Monday, 16 February 2009


I have been enthralled by the 19th century for decades; the engineering, inventions, buildings, literature, art, the philanthropy of worthies striving to improve the lot of fellow men. I am also still readily shocked, even at time's safe distance, when confronted by reminders of the squalor and poverty and harsh working conditions, an era when labour was cheap, hours long, and workers easily replaceable. I have read Mayhew on London. I have made my pilgrimage to Osborne House on the isle of Wight to see the desk where the great Queen signed so many papers, lived her happy family life until the tragically early death of her Albert, and stood in reverent silence at the side of the bed where she died. Yup, I'm a sucker for the 19th century.

TV also seems to be suddenly in love with the social history of the 19th century. This love affair is certainly a mixed bag, with the Victorian Farm, which hasn't grabbed my attention, What The Victorians Did For Us, which is unmissable, and now, as discussed by Caius Plinius in his blog today, Victorious Viewing, the latest, Jeremy Paxman's The Victorians.

I was impressed by Paxman the presenter; here was a greatly more mellow Paxo than we usually see on the box, hectoring hapless politicians or students. I had feared that he would be irritating, yet he was warm and mostly erudite. He mucked in, splashing through London's sewers and eating gruel and breaking stones in a workhouse. His was an enthusiasm which he wished to share, rather than simply a desire to instruct. Indeed, at times he had the air of one astonished to find himself allowed to be doing such a programme at all, and pinching himself at his good fortune. The scope of the first programme was wide, yet there was a narrative thread woven through which drew the various strands together. On a personal level I can't say I learned anything new, but as an intelligent introduction to the subject I hope it draws in a new audience keen to find out more.

My favourite part of the programme, however, wasn't the wading through Bazalgette's vast sewerage system, nor the mad glory of Waterhouse's Manchester Town Hall, Wonders of the World though both be, it was the visit to Glasgow's Kelvingrove, where Mr P was confronted with a painting which nonplussed him, Guthrie's Highland Funeral.

Clearly The Glasgow Boys' school of social realism has passed Paxman by, but in Scotland at least this unsentimental painting is considered a masterpiece, and rightly so.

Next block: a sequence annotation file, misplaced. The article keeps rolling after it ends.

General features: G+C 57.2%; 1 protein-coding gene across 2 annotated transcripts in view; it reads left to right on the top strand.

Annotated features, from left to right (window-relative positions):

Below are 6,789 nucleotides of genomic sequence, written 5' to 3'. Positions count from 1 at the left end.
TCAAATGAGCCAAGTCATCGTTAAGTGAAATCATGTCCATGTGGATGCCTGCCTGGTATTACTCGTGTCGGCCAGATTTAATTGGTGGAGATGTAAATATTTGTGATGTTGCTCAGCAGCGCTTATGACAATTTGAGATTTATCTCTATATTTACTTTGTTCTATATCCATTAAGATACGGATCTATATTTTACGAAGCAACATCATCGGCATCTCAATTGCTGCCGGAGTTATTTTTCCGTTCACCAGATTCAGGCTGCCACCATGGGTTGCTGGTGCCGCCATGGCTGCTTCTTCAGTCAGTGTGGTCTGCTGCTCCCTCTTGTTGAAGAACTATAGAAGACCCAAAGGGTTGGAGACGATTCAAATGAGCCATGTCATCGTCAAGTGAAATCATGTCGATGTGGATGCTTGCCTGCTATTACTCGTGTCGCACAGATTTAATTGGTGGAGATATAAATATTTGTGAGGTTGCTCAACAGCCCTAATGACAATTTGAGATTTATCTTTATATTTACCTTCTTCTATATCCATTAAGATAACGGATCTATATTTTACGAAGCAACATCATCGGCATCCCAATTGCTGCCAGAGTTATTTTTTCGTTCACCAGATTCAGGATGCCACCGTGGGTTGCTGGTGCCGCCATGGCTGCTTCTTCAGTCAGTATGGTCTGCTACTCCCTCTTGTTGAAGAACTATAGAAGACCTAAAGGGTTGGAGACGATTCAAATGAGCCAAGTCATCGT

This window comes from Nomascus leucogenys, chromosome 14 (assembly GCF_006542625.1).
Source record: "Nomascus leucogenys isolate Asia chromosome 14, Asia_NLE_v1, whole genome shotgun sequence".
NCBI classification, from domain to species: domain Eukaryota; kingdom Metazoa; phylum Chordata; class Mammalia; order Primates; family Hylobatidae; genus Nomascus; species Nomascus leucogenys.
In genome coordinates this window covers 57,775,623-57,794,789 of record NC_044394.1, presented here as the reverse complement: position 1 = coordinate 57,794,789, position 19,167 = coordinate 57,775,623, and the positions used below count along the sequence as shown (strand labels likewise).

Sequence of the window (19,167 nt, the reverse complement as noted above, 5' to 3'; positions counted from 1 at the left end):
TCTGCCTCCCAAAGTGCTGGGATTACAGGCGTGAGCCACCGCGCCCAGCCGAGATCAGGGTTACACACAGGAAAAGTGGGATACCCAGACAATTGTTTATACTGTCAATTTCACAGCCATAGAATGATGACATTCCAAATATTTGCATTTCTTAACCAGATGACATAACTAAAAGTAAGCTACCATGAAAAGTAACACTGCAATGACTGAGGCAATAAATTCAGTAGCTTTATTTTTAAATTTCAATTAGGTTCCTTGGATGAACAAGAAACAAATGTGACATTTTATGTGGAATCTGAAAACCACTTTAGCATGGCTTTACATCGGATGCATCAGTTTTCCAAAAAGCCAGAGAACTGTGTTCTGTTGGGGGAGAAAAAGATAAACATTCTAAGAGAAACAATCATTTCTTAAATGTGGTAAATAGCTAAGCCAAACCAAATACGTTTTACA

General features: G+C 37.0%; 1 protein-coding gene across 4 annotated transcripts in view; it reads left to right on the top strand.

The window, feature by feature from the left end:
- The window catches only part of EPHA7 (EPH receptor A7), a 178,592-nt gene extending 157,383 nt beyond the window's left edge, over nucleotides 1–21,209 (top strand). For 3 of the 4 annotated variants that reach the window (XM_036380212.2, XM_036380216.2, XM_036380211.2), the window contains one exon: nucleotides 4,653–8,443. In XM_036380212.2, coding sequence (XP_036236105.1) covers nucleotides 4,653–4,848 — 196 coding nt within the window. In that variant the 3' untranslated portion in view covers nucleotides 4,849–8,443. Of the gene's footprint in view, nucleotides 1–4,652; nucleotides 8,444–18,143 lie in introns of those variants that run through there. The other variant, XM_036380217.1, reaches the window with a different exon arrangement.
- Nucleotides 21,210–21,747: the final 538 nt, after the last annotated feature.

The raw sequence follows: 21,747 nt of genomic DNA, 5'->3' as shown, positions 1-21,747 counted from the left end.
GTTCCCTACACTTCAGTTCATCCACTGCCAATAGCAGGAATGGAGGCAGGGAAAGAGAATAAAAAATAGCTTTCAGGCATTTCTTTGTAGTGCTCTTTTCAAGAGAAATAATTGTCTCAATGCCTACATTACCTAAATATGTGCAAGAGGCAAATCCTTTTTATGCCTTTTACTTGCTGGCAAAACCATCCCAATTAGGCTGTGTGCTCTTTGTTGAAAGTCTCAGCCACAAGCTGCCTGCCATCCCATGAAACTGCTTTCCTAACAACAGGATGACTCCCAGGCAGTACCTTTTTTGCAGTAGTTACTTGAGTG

Maybe next year, when an exhibition of the work of the Glasgow Boys has reached Lunnon, Mr P will have learned to appreciate it a little more.

Anyhow, today I thought I'd add my own farthing worth of erudition and post the above picture to fill in a small gap in last night's programme. Its long name is In the nineteenth century the Northumbrians show the world what can be done with iron and coal by William Bell Scott 1861 (courtesy of the National Trust). Its short name is Iron and Coal. It clearly was inspired by Work and in turn was part of the inspiration for the sequence of paintings at Manchester Town Hall. It is one of the impressive scenes of the history of Northumberland painted for the central courtyard at Wallington Hall, Northumberland.

"Scott painted Iron and Coal, the last and most important of the series at Wallington, between January and June 1861.

Bell Scott visited Stephenson's railway-engine works to see a locomotive wheel being forged to give him his central action, but the painting as a whole is a composite showing the Tyneside industries: an Armstrong gun barrel and a shell, a locomotive wheel, barges carrying coal, a train crossing Robert Stephenson's newly completed High Level bridge. One of the men wielding the hammers (the figure on the left) is drawn from Charles Edward Trevelyan, who in due course inherited Wallington."

"In 1855, the year in which Pauline had conceived the Wallington scheme, a local journalist wrote in despair that the 'fine arts in Newcastle appear literally to be dead and buried', and that with the growing prosperity of the people of Newcastle and Sunderland came a growing ignorance of art and a preference for 'champagne and claret'. By 1862, that opinion had significantly changed. The Wallington scheme was recognised as an innovation of national as well as regional significance, and it was widely reviewed in the national press. The paintings were exhibited in London before finally being hung in Wallington. The only comparable (though not closely comparable) recent decorative scheme were the frescoes of Arthurian subjects painted by Rossetti, Burne-Jones, Morris, Prinsep and others in Dean and Woodward's new Gothic Union building at Oxford in 1857. Bell Scott's Wallington paintings prompted similar decorative schemes elsewhere in the country, such as the cycle of twelve historical paintings for Manchester town hall (depicting episodes in the history of Manchester from Roman times to the recent past) undertaken by Ford Madox Brown in the 1870s, and the later decorative scheme commissioned for the Scottish Portrait Gallery."

Two reviews of The Victorians

The Telegraph didn't like it:

The Scotsman did:

As for the mawkishness of the TV presentation of Lark Rise, I can only express the hope it at least sends some to seek out the books, which are worthy of reading, and can I also growl about the failure of attention to detail?

For a start, no 19th century female of any social standing would be rushing outdoors and parading around the streets in their indoor clothing, without a hat. They just wouldn't. Something simple in straw, but a hat. Gloves also, and a jacket for more formal occasions. Please please ladies - cover it up. Folk will gossip.


1 comment:

Caius Plinius said...

I think it was Paxo's enthusiasm for his subject that made it so watchable. After being so used to seeing him in cynical curmudgeon mode, his mood was quite infectious on the programme.